Reflection: Genesis 28:16-17

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Good morning. I’d like to share some thoughts with you about one of the oldest stories in the Bible: Genesis 28:16-17.

Here’s how it goes:

Jacob, father of the 12 tribes of Israel, is running for his life from his brother Esau whom he has cheated.

In the wilderness he has a dream, a vision, of a ladder or staircase extending from the earth into the heavens. And there were angels.

He woke up said wow! “This is the house of God”.

What struck me first about this passage is that it’s like Jacob sees the Earth for the first time when he wakes. It makes the soil under his feet come alive.

But it was not just his vision that caught my eye. It was where he was coming from.

He was running scared, running from what he had done.

Imagine what Jacob must have felt – and we can because we know what it is to run away in fear. Perhaps literally, perhaps figuratively, we all run from our fears: our personal demons, strife within our immediate family and loved ones, inequality in our community, geopolitical upheaval, and catastrophe in the ecological support systems of this planet.

There’s no doubt that we need help.
What can we learn from this passage to help us?
I’d like to share a few ideas on this, but I need to make two caveats.

First, you are about to hear scriptural interpretation from a scientist. That’s perilous because a scientific reading of these stories is the wrong reading. I’ll try to keep it in check.

Second, I’ve been reading these stories to Hazel recently in the Childrens Family Bible. So if my interpretation sounds fit for a 4-year old, you’ll know why.

As we know from the story, Jacob was running because he had stolen a blessing that his father was going to give to his brother Esau.

The custom was to give the blessing – the land – to the eldest son. Primogeniture. A system of privilege. You are just born into it. Like the Koch Brothers inherited their vast wealth, and like I was born a white male in the United States of America in 1972.

What does it mean for Jacob to have done this? He colluded with his mother, Rebecca, and he was crafty about it. You could say he stole the blessing because he pretended to be his brother and tricked his father.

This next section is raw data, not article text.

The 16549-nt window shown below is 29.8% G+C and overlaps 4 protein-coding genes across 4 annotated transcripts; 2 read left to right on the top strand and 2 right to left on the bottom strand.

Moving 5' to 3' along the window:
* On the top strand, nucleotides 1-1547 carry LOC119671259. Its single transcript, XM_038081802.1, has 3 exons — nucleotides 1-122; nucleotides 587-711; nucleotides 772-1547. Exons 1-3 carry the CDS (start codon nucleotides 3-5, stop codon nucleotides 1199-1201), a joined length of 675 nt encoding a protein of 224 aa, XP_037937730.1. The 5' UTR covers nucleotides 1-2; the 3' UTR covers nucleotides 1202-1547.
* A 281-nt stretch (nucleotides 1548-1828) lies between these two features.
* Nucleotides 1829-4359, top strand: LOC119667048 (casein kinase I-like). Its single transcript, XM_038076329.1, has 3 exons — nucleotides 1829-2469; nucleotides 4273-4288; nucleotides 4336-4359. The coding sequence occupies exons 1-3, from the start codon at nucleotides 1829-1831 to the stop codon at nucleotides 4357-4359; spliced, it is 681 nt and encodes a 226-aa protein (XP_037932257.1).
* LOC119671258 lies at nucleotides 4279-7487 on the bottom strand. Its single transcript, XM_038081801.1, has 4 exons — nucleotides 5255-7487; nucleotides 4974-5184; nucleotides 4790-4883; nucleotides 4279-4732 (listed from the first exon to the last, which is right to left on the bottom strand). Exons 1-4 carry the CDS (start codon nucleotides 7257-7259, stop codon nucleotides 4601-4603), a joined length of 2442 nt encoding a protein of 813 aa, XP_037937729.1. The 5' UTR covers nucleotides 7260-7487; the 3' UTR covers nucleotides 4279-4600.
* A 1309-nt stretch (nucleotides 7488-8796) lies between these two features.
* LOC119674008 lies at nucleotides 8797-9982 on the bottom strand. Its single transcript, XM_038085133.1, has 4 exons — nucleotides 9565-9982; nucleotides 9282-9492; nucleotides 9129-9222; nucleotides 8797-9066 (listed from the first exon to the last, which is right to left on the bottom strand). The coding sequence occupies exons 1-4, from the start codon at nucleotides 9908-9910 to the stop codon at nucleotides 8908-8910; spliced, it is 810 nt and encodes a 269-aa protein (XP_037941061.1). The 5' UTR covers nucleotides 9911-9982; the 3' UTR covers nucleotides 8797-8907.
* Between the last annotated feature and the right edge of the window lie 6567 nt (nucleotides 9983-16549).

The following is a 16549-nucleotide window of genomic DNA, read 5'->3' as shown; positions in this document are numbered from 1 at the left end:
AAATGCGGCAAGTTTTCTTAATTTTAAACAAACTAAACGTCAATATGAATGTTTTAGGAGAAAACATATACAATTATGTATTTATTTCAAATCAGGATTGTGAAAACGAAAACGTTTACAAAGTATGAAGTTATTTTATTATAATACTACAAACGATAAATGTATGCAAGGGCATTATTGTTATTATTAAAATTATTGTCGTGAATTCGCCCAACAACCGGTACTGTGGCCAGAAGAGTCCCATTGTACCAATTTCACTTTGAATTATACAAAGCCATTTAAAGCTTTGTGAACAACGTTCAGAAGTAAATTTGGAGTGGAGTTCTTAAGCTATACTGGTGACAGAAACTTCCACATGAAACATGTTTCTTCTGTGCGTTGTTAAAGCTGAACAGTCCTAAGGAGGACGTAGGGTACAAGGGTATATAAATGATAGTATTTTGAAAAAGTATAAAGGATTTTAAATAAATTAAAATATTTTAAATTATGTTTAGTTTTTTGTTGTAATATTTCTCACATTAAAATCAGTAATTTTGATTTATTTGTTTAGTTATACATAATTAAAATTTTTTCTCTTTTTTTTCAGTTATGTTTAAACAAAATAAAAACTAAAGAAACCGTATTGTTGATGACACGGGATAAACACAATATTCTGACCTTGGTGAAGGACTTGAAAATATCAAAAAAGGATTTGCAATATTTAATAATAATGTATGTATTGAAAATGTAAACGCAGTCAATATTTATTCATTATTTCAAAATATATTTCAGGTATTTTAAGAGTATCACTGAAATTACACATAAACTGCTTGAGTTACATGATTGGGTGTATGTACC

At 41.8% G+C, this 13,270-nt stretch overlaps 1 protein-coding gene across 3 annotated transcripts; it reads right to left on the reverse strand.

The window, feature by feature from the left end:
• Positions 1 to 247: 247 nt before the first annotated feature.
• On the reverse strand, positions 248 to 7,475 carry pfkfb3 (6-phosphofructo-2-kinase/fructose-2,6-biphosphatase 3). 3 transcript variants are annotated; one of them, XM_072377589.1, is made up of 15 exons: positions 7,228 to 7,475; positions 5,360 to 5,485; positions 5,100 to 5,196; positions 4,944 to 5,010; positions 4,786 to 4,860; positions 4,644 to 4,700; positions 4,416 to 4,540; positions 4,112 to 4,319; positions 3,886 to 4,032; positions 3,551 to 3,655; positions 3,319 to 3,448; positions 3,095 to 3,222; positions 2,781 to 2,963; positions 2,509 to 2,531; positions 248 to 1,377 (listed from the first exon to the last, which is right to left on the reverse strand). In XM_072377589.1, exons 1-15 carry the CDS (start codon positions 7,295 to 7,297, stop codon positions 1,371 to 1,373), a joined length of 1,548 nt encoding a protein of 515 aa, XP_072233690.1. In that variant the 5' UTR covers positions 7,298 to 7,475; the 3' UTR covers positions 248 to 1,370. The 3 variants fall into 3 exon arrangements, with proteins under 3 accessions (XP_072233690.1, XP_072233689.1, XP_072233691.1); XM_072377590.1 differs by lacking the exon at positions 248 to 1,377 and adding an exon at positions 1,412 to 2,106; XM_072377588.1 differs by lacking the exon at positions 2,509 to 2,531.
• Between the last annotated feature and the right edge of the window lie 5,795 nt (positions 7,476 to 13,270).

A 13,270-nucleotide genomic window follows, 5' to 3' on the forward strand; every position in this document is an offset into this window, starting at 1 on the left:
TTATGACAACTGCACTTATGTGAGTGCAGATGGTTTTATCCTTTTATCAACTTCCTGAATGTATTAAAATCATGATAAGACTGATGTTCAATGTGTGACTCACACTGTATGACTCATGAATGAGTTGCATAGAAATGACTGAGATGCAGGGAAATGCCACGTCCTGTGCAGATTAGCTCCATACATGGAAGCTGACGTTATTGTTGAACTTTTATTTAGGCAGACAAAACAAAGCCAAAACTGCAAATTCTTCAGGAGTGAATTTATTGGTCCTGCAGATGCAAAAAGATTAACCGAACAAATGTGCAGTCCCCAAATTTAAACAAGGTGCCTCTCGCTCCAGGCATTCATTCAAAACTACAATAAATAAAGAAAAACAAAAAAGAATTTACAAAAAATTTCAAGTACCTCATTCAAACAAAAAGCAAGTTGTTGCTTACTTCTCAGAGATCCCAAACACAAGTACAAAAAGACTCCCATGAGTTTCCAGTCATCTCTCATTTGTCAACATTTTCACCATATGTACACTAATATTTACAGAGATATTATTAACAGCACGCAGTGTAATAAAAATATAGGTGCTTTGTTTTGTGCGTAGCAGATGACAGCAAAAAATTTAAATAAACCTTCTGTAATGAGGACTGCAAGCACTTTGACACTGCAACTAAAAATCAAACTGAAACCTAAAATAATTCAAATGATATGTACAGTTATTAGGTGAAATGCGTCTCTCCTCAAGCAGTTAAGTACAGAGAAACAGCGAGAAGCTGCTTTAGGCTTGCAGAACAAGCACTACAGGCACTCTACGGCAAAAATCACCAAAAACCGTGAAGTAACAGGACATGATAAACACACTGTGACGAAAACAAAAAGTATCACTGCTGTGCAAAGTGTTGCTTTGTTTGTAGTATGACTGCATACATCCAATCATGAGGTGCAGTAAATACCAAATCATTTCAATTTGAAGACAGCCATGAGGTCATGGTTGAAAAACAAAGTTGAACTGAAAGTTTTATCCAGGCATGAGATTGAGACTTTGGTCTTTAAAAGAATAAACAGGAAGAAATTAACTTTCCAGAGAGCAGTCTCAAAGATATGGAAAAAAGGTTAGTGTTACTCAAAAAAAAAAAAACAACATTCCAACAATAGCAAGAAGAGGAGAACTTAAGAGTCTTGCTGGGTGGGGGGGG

So he was not perfect. He was running from his past but he received God’s blessing anyhow.

In West Virginia we can all understand Jacob’s fear in one particular way as well: we’re afraid about what the future holds. All we know for sure is that the West Virginia of the next 50 years will be very different from the last 50.

I’m truly afraid that, as tough as things are right now, we have not yet seen the darkest days in the coalfields of West Virginia. I think folks living there feel this too. Mines are closing, unemployment is high, and there are few other economic opportunities. And folks are worried about what’s in their drinking water.

This is terrifying.

And we’re all running from this fear. In our political races and in our personal response to economic injustice in Appalachia – we’re all running from it in one way or another.

And this is where Jacob’s vision has meaning to me.
Jacob’s ladder is more about the Earth right here than heaven up there.

He wakes up awestruck by his vision. He looks around and says this place is the house of God. He’s not saying, wow – I’ve got to get up there! He’s saying this place is divine!

The story is about the Earth coming alive, not about the Earth providing a springboard to the next life in heaven.

And moreover the very notion of heaven as commonly portrayed now would have little meaning when Genesis was written. So really this story tells us more about the Earth here than heaven there.

I also think it’s meaningful that it’s when he is alone and afraid that he has his vision – a connection to the divine – that gives him hope.

I think there is something powerful in that idea.

Because I think we’re there too in several ways, ready for a vision of our connection to the divine.

We see divinity in the children sent north to the United States by desperate and heartbroken parents.

We see divinity in all people as Israeli troops mass as the border and another generation of martyrs takes their position in the streets of Gaza.

We see divinity in Appalachia and are working for our renewal. And we see signs of progress.

Solar power grows every year in West Virginia – and I’m so happy that we are helping lead the way. This church is pioneering a new way for organizations to go solar in West Virginia. We’re on schedule for our ribbon-cutting in late August. Way to go.

Maybe Jacob’s ladder wasn’t to heaven, it was to the sun. It was a powerstrip to the electrical outlet in the sky.

After all, we all know from all the pictures of a white-skinned blue-eyed Jesus that he usually had sunbeams around his head. That’s solar power, people! I rest my case.

Kidding aside, the work of this church for clean energy is a beautiful thing. It’s helping bring a positive future to Appalachia. And it’s being noticed. For example, we just received an award from the Ohio Valley Environmental Coalition for this project.

SPC in my life has made me more of a whole person. It helps join my scientific mind with my spiritual mind, and the solar project exemplifies this...we’re using our hearts to ask why and heads to ask how. Both dimensions are fully engaged in this work.

For me Jacob’s dream is about being blessed even though you don’t deserve it, being blessed even though you run from your fears, and being shown the divinity of the Earth.

My hope is that we can see the enchantment of the Earth, humbled, weak-kneed before the world. And that we can use this to nourish us, because we’re going to need it for the work ahead.

Amen.